Chapter 4 highlights the ways that Europeans learned about New World animals through culinary experiences. Many observations recorded in these sources describe the experience of eating strange and exotic animals from beavers to rattlesnakes. In the fifth chapter, Kirsch delves into the diaries of Elizabeth Simcoe, a prominent figure in early Upper Canadian history. While not deeply concerned with her encounters with nonhuman animals, Kirsch provides a more general analysis of Simcoe's experiences traveling and living in Upper and Lower Canada in the late eighteenth century. Finally, the book concludes with a chapter dedicated to an examination of James Isham, naturalist and HBC chief factor, and his book A Vocabulary of English & Indian (1743). Isham's descriptions of the difficulties of growing vegetables in the harsh climate at York Fort in Rupert's Land and his impressions of New World animals demonstrate yet another example described in What Species of Creatures of specific encounters with Alfred Crosby's concept of ecological imperialism.
Kirsch skillfully stitches together this scattered survey of European testimony and observations about encounters with New World animals with very challenging but rich prose. The text is accompanied by a very fine collection of seventeenth- and eighteenth-century hand drawings of New World animals. Since this is a work of creative nonfiction, readers should be prepared for a nonlinear narrative, punctuated by occasional asides and fictional dialogue. While this style sometimes distracts from the historical subject matter of the book, it offers a unique approach to the writing of history not found in traditional academic publications.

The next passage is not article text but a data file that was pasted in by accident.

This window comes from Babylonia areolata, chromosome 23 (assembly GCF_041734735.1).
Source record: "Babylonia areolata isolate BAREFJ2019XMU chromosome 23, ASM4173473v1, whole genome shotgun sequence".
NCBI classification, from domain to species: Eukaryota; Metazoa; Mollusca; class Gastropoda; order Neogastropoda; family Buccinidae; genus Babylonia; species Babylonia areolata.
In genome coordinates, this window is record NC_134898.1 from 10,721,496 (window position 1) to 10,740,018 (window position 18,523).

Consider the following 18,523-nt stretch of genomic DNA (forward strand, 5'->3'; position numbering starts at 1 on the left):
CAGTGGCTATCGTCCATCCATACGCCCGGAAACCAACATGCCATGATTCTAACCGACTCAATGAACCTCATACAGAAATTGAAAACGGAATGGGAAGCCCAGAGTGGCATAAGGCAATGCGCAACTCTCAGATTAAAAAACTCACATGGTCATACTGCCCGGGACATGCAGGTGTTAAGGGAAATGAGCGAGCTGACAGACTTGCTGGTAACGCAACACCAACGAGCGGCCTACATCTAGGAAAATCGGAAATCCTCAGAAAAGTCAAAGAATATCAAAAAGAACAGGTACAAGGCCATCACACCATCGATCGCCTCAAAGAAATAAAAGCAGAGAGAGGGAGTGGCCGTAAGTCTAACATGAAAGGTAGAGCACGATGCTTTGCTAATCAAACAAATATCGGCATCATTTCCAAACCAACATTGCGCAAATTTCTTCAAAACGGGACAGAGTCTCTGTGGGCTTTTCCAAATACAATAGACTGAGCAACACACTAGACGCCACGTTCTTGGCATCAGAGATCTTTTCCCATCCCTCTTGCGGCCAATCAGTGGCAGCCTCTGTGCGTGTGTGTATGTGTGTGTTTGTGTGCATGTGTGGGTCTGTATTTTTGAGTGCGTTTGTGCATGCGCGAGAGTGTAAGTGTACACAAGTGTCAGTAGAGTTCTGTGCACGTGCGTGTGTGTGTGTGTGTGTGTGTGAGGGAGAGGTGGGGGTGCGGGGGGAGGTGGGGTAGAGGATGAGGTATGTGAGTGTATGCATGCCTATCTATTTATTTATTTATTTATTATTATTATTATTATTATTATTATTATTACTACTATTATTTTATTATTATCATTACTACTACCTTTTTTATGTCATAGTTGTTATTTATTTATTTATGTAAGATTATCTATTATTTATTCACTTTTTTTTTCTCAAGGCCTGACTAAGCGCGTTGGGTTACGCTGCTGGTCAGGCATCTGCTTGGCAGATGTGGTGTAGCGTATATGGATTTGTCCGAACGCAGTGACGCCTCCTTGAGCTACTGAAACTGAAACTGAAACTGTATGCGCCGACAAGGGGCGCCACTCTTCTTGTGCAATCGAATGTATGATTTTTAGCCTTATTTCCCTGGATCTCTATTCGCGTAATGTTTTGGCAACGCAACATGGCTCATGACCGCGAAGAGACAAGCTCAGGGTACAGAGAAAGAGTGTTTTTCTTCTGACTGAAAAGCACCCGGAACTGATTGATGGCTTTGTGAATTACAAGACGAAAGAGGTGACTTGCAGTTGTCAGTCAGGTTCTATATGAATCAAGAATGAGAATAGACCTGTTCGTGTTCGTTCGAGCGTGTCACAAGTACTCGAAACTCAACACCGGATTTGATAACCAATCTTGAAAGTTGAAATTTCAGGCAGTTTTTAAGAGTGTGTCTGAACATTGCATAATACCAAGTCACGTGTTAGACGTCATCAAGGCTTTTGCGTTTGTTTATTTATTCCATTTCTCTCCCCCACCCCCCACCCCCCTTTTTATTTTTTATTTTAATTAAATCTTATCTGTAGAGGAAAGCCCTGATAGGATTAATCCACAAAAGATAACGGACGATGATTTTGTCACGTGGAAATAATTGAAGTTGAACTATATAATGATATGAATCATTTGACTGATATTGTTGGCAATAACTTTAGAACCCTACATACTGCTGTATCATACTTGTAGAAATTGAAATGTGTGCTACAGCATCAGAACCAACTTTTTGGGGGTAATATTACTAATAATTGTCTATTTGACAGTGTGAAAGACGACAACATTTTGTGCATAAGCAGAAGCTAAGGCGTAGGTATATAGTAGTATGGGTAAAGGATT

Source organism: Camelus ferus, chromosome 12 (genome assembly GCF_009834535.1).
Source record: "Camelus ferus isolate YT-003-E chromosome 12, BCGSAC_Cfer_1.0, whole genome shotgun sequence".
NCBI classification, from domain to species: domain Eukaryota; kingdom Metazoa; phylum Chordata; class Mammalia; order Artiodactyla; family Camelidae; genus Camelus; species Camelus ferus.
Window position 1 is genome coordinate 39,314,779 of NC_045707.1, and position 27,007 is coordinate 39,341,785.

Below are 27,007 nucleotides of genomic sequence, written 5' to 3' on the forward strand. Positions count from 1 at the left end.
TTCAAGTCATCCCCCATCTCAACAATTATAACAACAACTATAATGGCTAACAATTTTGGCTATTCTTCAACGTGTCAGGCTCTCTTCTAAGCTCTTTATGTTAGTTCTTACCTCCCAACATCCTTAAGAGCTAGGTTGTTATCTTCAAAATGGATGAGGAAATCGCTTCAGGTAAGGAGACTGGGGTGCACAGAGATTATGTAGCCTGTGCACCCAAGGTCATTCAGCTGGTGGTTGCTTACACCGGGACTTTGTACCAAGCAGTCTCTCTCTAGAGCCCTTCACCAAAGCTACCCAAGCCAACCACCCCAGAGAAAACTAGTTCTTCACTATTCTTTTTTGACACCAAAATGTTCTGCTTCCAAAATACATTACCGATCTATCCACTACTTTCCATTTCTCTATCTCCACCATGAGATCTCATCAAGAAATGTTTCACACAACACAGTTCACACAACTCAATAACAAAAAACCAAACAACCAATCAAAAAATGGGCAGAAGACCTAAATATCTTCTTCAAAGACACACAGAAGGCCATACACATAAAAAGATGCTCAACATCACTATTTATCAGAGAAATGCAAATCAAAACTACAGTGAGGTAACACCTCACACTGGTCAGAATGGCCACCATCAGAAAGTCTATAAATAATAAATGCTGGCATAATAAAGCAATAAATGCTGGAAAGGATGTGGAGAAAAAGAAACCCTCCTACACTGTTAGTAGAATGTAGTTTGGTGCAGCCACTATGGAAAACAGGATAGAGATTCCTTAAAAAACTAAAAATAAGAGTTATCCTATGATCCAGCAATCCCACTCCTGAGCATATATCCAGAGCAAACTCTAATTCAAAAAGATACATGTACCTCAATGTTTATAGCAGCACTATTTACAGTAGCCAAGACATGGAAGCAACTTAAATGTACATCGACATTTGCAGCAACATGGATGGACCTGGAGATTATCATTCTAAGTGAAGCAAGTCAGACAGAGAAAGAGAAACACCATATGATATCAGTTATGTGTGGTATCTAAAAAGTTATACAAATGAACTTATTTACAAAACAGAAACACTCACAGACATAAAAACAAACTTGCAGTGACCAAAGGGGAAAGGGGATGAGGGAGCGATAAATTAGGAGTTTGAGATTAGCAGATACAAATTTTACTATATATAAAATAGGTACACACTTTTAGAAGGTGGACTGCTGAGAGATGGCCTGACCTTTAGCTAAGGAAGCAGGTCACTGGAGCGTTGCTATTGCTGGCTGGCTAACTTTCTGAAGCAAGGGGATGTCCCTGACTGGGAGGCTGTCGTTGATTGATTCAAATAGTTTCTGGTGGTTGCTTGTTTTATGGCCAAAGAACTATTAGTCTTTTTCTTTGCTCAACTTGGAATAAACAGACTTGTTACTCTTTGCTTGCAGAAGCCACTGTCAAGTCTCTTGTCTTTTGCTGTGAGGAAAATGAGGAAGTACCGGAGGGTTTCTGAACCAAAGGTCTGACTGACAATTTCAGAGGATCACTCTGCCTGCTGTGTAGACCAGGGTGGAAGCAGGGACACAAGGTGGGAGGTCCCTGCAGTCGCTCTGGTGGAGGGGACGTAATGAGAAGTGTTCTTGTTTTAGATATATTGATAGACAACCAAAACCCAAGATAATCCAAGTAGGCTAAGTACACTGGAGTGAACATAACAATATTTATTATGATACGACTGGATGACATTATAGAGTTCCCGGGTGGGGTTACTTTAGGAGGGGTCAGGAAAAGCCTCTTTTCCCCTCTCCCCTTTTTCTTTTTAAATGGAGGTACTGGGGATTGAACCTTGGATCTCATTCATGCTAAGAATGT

As a trade publication, however, Kirsch's impressive body of primary source research is obscured by an absence of extensive notations. She does include a lengthy description of her sources at the back of the book, but academic readers may find this to be unsatisfactory. This is unfortunate since Kirsch's research includes a deep collection of primary sources and a reinterpretation of some traditional documents in early Canadian history that sheds new light on human-animal relations during this period.
With its unique prose and episodic structure, What Species of Creatures provides an engaging, but limited, historical narrative with only tentative conclusions. Kirsch cautiously makes few definitive statements or claims about how Old World peoples approached their contact experiences with New World animals. With so few books in early Canadian history on the subject of human-animal relations, however, Kirsch's work is a very welcome contribution that should open the door for other scholars and writers to pursue this kind of research. Her revelations and deep reading of primary source documents, like Hearne's Journey, should invite other historians to reexamine the relationship between Old World peoples and New World animals.
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Sean Kheraj. Review of Kirsch, Sharon, What Species Of Creatures: Animal Relations from the New World.